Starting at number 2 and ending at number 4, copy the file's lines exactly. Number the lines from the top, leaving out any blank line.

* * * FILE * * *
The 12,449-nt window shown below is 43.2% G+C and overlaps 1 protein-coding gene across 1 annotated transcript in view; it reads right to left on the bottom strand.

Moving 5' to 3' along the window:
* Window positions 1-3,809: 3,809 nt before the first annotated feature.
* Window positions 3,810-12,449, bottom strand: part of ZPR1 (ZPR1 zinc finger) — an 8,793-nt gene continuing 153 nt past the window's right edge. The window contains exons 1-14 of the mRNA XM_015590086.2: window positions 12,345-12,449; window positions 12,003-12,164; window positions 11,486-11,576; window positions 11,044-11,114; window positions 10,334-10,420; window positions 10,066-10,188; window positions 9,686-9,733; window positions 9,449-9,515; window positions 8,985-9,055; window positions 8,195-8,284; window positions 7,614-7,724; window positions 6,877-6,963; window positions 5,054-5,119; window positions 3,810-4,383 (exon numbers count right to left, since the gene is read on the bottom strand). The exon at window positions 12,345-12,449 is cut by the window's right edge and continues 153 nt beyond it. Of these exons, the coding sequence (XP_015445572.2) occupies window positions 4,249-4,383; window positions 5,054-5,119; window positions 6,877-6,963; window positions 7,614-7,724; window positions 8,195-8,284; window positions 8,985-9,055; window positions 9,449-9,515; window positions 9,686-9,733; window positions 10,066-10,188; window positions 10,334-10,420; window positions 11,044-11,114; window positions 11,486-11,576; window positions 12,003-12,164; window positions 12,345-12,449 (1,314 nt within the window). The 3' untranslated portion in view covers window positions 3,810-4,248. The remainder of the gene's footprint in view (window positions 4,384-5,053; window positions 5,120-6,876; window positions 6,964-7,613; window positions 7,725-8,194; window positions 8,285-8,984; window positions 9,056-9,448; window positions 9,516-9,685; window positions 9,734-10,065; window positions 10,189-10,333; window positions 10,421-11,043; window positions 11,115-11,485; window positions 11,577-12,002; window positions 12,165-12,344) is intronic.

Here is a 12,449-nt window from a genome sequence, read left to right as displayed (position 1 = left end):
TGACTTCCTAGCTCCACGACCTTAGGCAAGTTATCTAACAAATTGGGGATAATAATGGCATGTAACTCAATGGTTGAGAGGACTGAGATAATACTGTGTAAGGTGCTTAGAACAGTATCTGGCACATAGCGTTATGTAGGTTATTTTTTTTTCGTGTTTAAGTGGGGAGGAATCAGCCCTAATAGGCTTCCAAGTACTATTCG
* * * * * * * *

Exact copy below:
Moving 5' to 3' along the window:
* Window positions 1-3,809: 3,809 nt before the first annotated feature.
* Window positions 3,810-12,449, bottom strand: part of ZPR1 (ZPR1 zinc finger) — an 8,793-nt gene continuing 153 nt past the window's right edge. The window contains exons 1-14 of the mRNA XM_015590086.2: window positions 12,345-12,449; window positions 12,003-12,164; window positions 11,486-11,576; window positions 11,044-11,114; window positions 10,334-10,420; window positions 10,066-10,188; window positions 9,686-9,733; window positions 9,449-9,515; window positions 8,985-9,055; window positions 8,195-8,284; window positions 7,614-7,724; window positions 6,877-6,963; window positions 5,054-5,119; window positions 3,810-4,383 (exon numbers count right to left, since the gene is read on the bottom strand). The exon at window positions 12,345-12,449 is cut by the window's right edge and continues 153 nt beyond it. Of these exons, the coding sequence (XP_015445572.2) occupies window positions 4,249-4,383; window positions 5,054-5,119; window positions 6,877-6,963; window positions 7,614-7,724; window positions 8,195-8,284; window positions 8,985-9,055; window positions 9,449-9,515; window positions 9,686-9,733; window positions 10,066-10,188; window positions 10,334-10,420; window positions 11,044-11,114; window positions 11,486-11,576; window positions 12,003-12,164; window positions 12,345-12,449 (1,314 nt within the window). The 3' untranslated portion in view covers window positions 3,810-4,248. The remainder of the gene's footprint in view (window positions 4,384-5,053; window positions 5,120-6,876; window positions 6,964-7,613; window positions 7,725-8,194; window positions 8,285-8,984; window positions 9,056-9,448; window positions 9,516-9,685; window positions 9,734-10,065; window positions 10,189-10,333; window positions 10,421-11,043; window positions 11,115-11,485; window positions 11,577-12,002; window positions 12,165-12,344) is intronic.